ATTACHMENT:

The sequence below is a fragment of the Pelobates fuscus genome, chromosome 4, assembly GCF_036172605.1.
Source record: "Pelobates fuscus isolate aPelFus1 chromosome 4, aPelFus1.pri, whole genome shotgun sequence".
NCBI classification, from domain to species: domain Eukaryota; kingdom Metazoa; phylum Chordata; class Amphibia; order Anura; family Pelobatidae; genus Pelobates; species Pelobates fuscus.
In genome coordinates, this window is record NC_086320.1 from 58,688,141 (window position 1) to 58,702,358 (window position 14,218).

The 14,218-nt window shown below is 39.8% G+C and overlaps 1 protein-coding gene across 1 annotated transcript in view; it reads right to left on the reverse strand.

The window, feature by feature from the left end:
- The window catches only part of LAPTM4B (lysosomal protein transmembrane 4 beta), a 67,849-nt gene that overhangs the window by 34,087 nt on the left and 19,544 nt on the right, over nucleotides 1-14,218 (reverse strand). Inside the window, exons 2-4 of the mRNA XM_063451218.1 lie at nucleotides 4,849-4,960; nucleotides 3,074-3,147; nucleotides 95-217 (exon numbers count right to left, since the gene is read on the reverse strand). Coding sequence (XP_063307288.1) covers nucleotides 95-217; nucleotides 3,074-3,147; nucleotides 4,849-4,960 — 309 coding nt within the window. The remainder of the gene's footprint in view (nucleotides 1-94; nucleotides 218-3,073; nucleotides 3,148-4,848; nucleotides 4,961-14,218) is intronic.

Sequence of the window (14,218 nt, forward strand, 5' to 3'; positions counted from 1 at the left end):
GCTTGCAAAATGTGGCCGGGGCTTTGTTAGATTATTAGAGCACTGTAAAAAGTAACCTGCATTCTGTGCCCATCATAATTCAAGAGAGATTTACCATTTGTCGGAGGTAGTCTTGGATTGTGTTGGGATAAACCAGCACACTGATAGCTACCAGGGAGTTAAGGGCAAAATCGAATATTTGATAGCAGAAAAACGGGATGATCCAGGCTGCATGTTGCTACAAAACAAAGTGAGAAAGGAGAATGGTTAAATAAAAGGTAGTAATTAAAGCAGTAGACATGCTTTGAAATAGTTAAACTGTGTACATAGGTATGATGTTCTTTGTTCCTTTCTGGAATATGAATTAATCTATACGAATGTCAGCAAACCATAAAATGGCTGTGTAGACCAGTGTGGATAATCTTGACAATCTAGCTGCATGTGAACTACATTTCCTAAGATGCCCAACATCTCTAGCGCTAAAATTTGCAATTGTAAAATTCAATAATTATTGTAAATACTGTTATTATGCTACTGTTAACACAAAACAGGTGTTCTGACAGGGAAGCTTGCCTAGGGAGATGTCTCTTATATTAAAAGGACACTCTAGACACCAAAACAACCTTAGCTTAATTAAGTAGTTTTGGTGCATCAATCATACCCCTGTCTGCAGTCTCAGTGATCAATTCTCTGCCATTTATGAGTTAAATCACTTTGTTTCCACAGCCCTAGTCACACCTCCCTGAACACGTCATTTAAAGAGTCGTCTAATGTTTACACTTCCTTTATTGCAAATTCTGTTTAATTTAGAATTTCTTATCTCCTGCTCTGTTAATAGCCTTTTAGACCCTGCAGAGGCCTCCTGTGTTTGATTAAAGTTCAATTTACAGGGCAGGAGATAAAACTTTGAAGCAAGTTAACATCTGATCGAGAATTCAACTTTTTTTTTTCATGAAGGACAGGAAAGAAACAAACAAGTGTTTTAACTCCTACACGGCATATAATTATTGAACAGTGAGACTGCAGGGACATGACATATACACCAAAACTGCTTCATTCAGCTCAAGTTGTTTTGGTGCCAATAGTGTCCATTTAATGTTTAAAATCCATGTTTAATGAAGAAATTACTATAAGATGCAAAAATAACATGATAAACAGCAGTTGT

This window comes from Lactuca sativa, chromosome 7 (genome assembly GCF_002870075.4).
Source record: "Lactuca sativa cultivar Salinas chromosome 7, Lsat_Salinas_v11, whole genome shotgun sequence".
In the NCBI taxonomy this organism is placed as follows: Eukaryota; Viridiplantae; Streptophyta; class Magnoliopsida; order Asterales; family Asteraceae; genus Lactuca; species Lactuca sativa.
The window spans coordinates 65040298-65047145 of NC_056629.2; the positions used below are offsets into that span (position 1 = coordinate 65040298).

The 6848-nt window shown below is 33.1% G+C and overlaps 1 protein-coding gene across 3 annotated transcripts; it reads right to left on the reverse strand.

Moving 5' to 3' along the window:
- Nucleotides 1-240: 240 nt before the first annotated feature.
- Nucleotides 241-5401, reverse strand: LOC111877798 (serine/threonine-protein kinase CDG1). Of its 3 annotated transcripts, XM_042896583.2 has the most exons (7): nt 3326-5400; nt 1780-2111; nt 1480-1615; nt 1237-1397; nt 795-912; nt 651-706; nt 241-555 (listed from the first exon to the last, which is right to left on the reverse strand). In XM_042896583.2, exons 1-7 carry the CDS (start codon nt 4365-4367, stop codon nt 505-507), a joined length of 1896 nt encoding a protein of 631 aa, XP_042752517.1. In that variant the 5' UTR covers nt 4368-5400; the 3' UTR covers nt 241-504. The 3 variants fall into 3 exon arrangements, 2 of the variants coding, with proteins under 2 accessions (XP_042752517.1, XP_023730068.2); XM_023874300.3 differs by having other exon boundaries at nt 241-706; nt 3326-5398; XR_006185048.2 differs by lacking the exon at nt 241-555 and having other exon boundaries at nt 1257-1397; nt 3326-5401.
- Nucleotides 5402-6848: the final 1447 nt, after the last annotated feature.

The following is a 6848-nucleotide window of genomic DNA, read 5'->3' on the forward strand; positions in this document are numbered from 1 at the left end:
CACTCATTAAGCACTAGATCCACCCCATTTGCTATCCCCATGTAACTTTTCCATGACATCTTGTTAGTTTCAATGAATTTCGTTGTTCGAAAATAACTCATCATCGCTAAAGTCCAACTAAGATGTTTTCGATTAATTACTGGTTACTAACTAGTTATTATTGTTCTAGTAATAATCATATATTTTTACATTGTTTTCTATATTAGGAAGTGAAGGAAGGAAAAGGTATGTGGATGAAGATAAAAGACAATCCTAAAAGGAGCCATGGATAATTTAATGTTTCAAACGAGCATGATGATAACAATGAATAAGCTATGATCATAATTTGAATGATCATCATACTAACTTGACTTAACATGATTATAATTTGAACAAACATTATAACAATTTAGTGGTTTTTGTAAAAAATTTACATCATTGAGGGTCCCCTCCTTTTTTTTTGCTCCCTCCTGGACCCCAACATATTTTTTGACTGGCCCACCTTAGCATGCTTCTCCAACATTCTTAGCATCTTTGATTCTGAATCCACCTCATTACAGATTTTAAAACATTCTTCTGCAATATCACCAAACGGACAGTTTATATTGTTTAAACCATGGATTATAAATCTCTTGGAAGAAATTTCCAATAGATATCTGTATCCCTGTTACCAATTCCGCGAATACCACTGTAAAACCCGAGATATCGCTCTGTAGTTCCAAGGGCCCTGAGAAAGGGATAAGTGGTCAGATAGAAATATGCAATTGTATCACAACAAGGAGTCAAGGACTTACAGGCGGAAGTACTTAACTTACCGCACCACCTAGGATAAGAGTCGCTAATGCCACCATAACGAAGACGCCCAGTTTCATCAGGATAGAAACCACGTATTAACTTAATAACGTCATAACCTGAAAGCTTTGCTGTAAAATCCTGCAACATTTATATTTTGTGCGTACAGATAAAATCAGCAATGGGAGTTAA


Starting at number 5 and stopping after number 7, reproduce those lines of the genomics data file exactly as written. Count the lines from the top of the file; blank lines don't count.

The 14,218-nt window shown below is 39.8% G+C and overlaps 1 protein-coding gene across 1 annotated transcript in view; it reads right to left on the reverse strand.

The window, feature by feature from the left end:
- The window catches only part of LAPTM4B (lysosomal protein transmembrane 4 beta), a 67,849-nt gene that overhangs the window by 34,087 nt on the left and 19,544 nt on the right, over nucleotides 1-14,218 (reverse strand). Inside the window, exons 2-4 of the mRNA XM_063451218.1 lie at nucleotides 4,849-4,960; nucleotides 3,074-3,147; nucleotides 95-217 (exon numbers count right to left, since the gene is read on the reverse strand). Coding sequence (XP_063307288.1) covers nucleotides 95-217; nucleotides 3,074-3,147; nucleotides 4,849-4,960 — 309 coding nt within the window. The remainder of the gene's footprint in view (nucleotides 1-94; nucleotides 218-3,073; nucleotides 3,148-4,848; nucleotides 4,961-14,218) is intronic.